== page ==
Finding your perfect accommodation (and booking it)
Planning a trip, as most things in life, requires making some choices: where and when to go, how to get there, where to stay? Through this post, I am willing to help you sort at least this last question out. Where should you stay the next time you travel?
Accommodation searching can be a very time consuming part of planning any trip. It is very easy to get overwhelmed by the large quantity of properties being offered, particularly at popular destinations. To make things worse, we are many times compelled to reach a quick decision, under the fear that our destination may suddenly run out of accommodation spots. If this helps, let me start by calming you down right here: chances are there will always be somewhere to spend the night, no matter when and where you're going and whether or not you booked it in advance - availability may not reflect what you would have preferred, but will exist (when this happens, try to remember the old saying: "The early bird gets the worm").
Ok, so maybe I didn't really manage to calm you down on that aspect, but hopefully I was able to make a point: by booking your accommodation in advance you may ensure an optimized travel experience while keeping tighter control over your budget. While it is true that sometimes it is possible to haggle a better deal by just showing up at the property's reception on a quiet day, experience thought me that that's hardly worth the risk of paying a higher rate or of having to spend precious time searching for last minute alternatives.
Narrowing down your options
The first thing I do even before opening an accommodation search engine is to pause for a moment to consider what I am going to look for. This may sound strange but it really makes a difference. Answer to yourself: why are you visiting this place (to enjoy the beach, to ski, for sightseeing, get to a concert, to attend a business meeting).
Unless your motives require you to stay in a particular area, you will probably be willing to consider multiple regions. Now it's time to start shaping your travel experience: you could open Google Maps to familiarize with the area, including where most points of interest are and how the public transport network (if any) is designed. Then proceed searching about the destination, trying to identify which are the more desirables areas as well as any hints on nice food/shopping/green districts.
At this moment you should be ready to start looking at accommodation websites. I tend to prefer Booking.com or Agoda, while HostelBookers is a great resource when looking specifically at hostels. A nice hint here, particularly if you want to save some time researching about your destination, is to start your search by filtering only first-class and luxury properties (4 and 5 stars) as those are likely to be located in tourist/business friendly neighborhoods. Simply look for those with higher location scores in the reviews and once in the know go back and adjust the search criteria as you please.
Picking your perfect stay
Hotels come in all sizes and fit every budget. Whether you chose to stay on a large chain hotel or a small locally owned property, quickly glace at their latest reviews and check which amenities are available to guests. There will be cases where your hotel will be literally the place for you to "crash" at night, while in others they are the very destination. Sometimes you want family-friendly services, sometimes you need a nice place to work. Weighing these factors together with your desired location and available budget, you are prone to come up with just a few options to decide.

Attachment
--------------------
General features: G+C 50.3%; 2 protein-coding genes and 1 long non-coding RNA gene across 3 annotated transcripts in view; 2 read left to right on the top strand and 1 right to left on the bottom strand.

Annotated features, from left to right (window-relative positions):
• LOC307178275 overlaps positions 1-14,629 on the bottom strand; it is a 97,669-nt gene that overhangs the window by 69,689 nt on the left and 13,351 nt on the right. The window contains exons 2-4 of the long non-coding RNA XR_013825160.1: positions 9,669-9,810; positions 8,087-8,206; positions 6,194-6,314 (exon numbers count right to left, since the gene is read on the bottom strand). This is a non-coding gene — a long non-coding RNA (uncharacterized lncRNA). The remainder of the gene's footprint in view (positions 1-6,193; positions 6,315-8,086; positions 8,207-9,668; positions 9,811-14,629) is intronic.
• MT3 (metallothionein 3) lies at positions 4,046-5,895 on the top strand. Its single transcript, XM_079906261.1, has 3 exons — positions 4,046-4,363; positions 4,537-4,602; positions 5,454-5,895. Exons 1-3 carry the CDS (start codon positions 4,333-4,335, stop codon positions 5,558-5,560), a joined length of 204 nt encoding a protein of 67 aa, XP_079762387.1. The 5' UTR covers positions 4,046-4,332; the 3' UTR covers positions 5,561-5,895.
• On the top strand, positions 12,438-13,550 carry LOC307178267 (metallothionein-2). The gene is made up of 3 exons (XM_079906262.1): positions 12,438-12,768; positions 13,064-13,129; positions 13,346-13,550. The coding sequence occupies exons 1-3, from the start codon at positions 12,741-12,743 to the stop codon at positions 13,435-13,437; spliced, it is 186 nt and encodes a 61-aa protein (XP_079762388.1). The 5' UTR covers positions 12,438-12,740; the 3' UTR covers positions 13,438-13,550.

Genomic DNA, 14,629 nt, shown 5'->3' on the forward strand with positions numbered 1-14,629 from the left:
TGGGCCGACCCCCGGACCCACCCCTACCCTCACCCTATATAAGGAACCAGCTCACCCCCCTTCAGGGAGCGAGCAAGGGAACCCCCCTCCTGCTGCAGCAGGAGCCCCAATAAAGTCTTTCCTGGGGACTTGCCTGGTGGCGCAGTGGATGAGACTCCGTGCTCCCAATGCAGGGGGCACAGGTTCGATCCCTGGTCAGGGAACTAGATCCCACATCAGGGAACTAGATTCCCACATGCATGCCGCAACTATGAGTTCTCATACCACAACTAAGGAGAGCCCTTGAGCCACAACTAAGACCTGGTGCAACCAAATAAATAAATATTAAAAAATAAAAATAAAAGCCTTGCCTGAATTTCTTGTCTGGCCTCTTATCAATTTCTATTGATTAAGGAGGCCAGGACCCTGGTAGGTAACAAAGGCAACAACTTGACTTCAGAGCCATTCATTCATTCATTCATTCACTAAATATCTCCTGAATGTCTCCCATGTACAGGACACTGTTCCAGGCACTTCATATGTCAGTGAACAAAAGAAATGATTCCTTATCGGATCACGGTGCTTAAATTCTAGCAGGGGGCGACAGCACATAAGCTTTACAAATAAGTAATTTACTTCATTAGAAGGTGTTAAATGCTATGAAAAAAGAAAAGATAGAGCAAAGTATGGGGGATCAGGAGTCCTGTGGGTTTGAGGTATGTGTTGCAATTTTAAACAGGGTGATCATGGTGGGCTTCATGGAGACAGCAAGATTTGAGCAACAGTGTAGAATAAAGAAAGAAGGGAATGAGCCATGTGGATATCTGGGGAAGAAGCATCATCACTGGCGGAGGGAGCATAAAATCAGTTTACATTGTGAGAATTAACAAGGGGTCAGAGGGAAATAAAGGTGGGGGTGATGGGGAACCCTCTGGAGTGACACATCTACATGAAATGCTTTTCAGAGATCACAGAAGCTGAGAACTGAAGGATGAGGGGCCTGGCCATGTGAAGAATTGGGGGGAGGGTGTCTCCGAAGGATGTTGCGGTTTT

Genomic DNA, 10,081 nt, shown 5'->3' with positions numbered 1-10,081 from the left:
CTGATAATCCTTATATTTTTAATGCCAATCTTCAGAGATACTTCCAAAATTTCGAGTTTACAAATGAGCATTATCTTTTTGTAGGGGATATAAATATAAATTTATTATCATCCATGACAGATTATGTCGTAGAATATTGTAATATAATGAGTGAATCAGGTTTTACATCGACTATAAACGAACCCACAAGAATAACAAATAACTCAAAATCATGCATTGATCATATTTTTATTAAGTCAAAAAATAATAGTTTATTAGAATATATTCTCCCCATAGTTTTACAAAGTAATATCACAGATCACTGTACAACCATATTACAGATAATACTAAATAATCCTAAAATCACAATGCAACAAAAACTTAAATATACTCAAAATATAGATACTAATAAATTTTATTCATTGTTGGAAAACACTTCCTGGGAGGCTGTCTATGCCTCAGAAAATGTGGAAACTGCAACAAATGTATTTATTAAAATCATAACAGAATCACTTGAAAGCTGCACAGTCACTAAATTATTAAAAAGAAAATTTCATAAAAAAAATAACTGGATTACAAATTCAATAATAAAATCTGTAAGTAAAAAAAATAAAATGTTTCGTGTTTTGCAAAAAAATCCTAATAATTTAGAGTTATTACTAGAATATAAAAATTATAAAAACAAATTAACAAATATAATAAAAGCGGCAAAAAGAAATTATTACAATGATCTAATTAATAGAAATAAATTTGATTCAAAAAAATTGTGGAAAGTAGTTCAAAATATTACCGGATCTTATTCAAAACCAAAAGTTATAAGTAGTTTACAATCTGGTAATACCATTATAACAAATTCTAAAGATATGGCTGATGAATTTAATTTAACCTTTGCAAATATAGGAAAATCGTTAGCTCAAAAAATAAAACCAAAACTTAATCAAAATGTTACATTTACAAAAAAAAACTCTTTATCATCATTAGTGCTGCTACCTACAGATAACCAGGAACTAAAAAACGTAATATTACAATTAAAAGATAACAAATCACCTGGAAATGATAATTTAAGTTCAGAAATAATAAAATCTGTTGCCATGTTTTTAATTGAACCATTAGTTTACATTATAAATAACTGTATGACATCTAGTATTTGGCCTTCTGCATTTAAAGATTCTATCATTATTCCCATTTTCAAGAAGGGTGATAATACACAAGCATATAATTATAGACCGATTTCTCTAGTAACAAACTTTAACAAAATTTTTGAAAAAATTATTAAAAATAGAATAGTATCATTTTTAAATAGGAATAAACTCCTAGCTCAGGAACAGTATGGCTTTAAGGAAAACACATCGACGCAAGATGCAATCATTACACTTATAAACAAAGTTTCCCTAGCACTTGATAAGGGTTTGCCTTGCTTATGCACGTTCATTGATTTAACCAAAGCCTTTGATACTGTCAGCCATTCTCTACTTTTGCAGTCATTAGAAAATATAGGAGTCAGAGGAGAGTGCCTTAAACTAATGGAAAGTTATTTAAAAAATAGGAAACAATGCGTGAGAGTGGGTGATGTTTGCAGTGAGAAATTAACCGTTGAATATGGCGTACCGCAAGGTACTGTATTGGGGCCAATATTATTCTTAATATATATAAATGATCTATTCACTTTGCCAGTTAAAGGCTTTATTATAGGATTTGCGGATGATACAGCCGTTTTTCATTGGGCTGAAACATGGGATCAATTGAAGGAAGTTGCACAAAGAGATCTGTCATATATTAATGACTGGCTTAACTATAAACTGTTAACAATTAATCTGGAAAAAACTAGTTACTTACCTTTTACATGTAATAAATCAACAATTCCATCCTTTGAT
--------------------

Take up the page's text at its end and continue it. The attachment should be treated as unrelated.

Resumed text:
Bed and Breakfasts (B&Bs) and Guest Houses will usually bring an affordable accommodation alternative that don't offer the vast array of services larger hotels do, while being quieter and better equipped than most hostels. You will find that many times these properties are maintained by their owners and family members, providing a closer local experience.
If you are budget-minded and enjoy social environments, then you're likely to feel attracted by hostels. While a long time favorite of young, solo backpackers who won't mind sharing a dorm with up to 10 or more fellow travelers, hostels are also an increasingly popular alternative among solo travelers and couples wanting to unite the privacy of a private room with the social vibe of these properties.
Sometimes people happen to have a room to spare at their home, or an apartment available for short-term rental. These properties can be great options for those willing to experience what life actually is at their destination. AirBnB is probably the best source for looking at this type of accommodation.
Another way to experience the local life, but on a more budget friendly way, is through CouchSurfing.org. This is a very large community of people who would welcome you to their homes for free or for a small fee. It might be interesting if you're willing to meet locals.
A word about traffic
Traffic in large Latin American cities tend to be a big issue, and I am sure you can find more pleasant or productive ways to spend your time other than getting stuck in a jam. Public transport is generally improving but is still not state of the art, with subway lines often crowded beyond reasonable and buses facing similar traffic problems as cars do (although usually benefitting of priority lanes). This aspect should not be minimized. Keep it in mind while assessing your options to move around (private/rented car, bus, subway, on foot).
Ah, and talking about public transport. Distances in Latin America can easily mean plenty of opportunities for you to spend a night on an inter-city or international bus. If sleeping on a bus doesn't sound like an issue, it could mean an optimal use of time and travel budget.